Generally speaking, you just want to make sure that if you’re covering your vents with something, that they still permit good air-flow. This is the same reason that some of the “better” air filters that go into your units can actually wear your furnace blowers out faster, or up your heating bills. Also the same reason you’ll have a higher bill if you don’t change your filter often enough. Built up dust prevents air-flow, creating back-pressure in the system and hindering performance.

        Unless you’re packing these wool filters in really tightly though, you’re not likely to see much difference in the performance of your furnace. Just remember that choosing a good furnace filter, and changing it regularly, is still important when using these (this method is supplemental, not a replacement).

        January 30th, 2016 10:50 am Reply
  • pd

    I am going to side with the HVAC technicians on this one (I’m not a HVAC person). This does not sound like a good idea because it will put strain on your blower motor in your furnace. While I just love the ingenuity of this idea, I don’t think it is a good idea for the health of the furnace. They’re very expensive to replace. I’m not sure the cost of just the blower motor, but why spend lots of unnecessary $$$ to replace one because the motor burned out early?

    If you want cleaner air in your home, here are 3 safer ways to do this:

    * Use good quality furnace filters and check or replace them every 3 months. If you see lots of dirt/dust, replace with a new one, if not check again in 3 months. These are the square or rectangular filters that go inside your furnace. This is probably the most effective thing you can do to clean your air in your home AND keep your furnace functioning properly. Any of the pleated style filters work well, avoid the loose fiber kinds. 3M makes some of the best ones, but are overrated, in my opinion. Store branded pleated filters work nearly as well as the more expensive 3M ones. This tip is a “must do”, whereas the following two tips are optional. If you don’t change your furnace filter regularly, you’re circulating dusty air through your home as well as putting undue stress on the furnace itself.

    * Have your ductwork cleaned professionally every couple of years. Costs run around $200-$400 for a quality clean job, depending upon your location. This is more important if you have pets, because pet dander will fall down into the vents (if the vents are on the floor) and will get blown back out next time the heat or AC comes on.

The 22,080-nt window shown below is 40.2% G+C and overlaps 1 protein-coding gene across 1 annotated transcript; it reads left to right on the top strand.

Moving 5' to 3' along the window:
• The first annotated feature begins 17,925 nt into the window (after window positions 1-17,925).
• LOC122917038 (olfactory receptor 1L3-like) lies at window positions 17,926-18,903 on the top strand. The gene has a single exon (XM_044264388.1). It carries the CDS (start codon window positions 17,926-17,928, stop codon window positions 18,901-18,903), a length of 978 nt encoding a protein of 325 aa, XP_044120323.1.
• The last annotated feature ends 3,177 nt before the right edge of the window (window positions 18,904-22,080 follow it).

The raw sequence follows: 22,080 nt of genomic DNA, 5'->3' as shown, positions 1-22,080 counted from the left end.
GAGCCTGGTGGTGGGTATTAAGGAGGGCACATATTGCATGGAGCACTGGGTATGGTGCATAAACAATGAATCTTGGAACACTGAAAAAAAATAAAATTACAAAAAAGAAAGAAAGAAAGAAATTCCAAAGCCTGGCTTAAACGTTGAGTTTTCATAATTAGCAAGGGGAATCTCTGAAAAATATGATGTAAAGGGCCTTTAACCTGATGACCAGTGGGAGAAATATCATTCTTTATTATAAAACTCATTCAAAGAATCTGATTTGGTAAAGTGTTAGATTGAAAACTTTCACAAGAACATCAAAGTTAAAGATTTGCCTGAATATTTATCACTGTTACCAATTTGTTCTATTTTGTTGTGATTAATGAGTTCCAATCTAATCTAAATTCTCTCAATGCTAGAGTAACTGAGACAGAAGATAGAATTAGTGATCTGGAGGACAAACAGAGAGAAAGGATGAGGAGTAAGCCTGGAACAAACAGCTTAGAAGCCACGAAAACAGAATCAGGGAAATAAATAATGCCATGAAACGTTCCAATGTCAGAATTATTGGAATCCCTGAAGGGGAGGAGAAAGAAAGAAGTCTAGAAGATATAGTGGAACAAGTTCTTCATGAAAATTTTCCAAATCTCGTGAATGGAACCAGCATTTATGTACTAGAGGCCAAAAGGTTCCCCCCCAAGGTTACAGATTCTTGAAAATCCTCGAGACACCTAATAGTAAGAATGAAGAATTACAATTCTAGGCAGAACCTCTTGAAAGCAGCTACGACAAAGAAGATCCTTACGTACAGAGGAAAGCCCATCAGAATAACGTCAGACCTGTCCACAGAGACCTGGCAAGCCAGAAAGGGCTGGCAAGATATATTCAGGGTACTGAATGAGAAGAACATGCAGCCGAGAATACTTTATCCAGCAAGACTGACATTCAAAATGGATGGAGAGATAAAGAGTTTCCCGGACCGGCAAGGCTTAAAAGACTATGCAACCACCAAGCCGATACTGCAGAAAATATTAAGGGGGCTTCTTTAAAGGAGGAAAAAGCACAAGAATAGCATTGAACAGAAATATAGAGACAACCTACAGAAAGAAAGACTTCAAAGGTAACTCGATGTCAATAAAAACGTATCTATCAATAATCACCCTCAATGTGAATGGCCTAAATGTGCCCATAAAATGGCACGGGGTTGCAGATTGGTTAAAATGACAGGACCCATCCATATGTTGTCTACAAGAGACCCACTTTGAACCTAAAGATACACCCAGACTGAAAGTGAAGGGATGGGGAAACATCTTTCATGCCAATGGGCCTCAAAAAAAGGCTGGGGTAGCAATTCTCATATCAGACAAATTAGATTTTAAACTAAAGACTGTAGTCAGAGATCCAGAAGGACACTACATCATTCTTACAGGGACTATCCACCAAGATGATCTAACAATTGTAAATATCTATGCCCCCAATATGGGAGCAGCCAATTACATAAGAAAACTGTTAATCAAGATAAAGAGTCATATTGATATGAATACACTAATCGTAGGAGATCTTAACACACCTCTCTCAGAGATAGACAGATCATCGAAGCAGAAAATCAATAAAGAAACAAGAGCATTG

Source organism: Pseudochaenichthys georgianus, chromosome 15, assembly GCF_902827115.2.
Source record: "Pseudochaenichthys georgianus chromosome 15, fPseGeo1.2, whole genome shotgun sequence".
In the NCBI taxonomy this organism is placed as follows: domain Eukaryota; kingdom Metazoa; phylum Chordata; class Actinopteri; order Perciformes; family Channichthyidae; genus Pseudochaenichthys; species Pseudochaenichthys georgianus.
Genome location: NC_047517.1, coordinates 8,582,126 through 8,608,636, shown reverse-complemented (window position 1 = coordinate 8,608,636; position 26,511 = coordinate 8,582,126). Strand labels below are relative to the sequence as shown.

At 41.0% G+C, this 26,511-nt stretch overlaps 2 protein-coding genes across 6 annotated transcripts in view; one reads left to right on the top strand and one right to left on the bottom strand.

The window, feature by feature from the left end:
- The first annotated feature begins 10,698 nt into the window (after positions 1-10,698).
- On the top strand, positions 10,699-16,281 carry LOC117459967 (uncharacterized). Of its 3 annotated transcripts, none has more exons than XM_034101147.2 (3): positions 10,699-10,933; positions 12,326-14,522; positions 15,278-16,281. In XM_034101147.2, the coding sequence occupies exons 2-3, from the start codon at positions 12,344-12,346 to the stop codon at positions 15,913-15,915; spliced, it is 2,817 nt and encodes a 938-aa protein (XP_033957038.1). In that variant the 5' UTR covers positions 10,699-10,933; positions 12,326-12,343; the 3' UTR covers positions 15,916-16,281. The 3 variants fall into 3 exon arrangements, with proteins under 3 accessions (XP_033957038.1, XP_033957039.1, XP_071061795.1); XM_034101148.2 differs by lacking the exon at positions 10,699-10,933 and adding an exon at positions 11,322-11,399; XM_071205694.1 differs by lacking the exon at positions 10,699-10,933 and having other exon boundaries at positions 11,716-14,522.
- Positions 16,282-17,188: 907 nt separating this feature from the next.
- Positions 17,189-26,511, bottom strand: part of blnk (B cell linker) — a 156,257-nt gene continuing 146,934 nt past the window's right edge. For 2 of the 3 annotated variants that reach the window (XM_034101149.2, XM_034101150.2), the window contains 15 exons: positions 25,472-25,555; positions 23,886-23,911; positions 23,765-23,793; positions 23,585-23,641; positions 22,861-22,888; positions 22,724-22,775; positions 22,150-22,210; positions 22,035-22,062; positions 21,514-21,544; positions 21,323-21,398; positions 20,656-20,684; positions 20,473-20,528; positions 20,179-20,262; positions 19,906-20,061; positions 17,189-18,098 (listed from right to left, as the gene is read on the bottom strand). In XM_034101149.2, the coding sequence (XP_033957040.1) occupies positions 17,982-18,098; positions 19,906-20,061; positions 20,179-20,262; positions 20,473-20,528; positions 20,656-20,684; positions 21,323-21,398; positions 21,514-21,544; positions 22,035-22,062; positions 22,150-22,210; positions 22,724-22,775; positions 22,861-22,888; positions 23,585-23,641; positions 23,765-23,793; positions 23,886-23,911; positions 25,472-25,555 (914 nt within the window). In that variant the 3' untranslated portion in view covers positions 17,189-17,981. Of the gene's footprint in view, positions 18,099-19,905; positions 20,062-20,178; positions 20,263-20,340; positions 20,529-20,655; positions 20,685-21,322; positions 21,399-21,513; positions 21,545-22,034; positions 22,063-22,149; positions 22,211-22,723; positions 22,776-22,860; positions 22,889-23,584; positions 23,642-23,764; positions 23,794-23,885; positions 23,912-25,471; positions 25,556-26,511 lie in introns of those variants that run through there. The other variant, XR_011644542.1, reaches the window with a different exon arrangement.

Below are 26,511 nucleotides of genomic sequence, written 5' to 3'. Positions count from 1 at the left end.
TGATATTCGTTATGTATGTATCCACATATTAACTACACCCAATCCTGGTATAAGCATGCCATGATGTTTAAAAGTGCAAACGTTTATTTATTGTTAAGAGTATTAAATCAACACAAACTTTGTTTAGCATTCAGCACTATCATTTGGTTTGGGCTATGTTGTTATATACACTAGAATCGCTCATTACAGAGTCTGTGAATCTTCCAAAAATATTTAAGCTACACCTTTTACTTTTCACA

* use an air filter machine in the rooms you most frequent, or simply move one machine around to a different location every few days. HEPA based filter machines clean the best, but even a cheap filter machine will do a lot of good cleaning the air. A bigger machine can generally clean more air with less noise. Check filters every 3 months when you check the furnace filters.

    Now, I do believe there are WASHABLE furnace filters, but I have not used them. I think your furnace must also be designed to work with them. Perhaps someone knows more about these than I do. My general experience with washable filters (vacuums, etc) is they sound better on paper than they work in real life.

    January 1st, 2015 2:45 pm Reply
  • Sharon Lee Lockhart via Facebook

    I like this idea. I don’t think it would make the furnace run hot, nor do I think it would burn up the motor. I think the wool sweater is a great idea and one that the next time I am out and about, I will look for just the right sweater to do this with. WOW, no dust, that would be a great thing in our old house. LOL

    February 13th, 2014 8:17 pm Reply
  • Evelyn Morales Jimenez via Facebook

    What about baseboard heat?

    February 11th, 2014 5:49 pm Reply
  • snippy

    I had to reread the article. Note that it is not ‘furnace filters’ but the ‘floor registers’ in each room. I can understand the mix-up because I misunderstood as well. :)

    February 10th, 2014 10:30 pm Reply
  • Paula Jean PInciaro via Facebook

    Better for your home, family, respiratory, etc. is to have the duct work cleaned.
    It can be done affordable, removes dust, and kills mildew or mold inside.
    And it does not hinder the air flow necessary to keep the furnace running efficiently.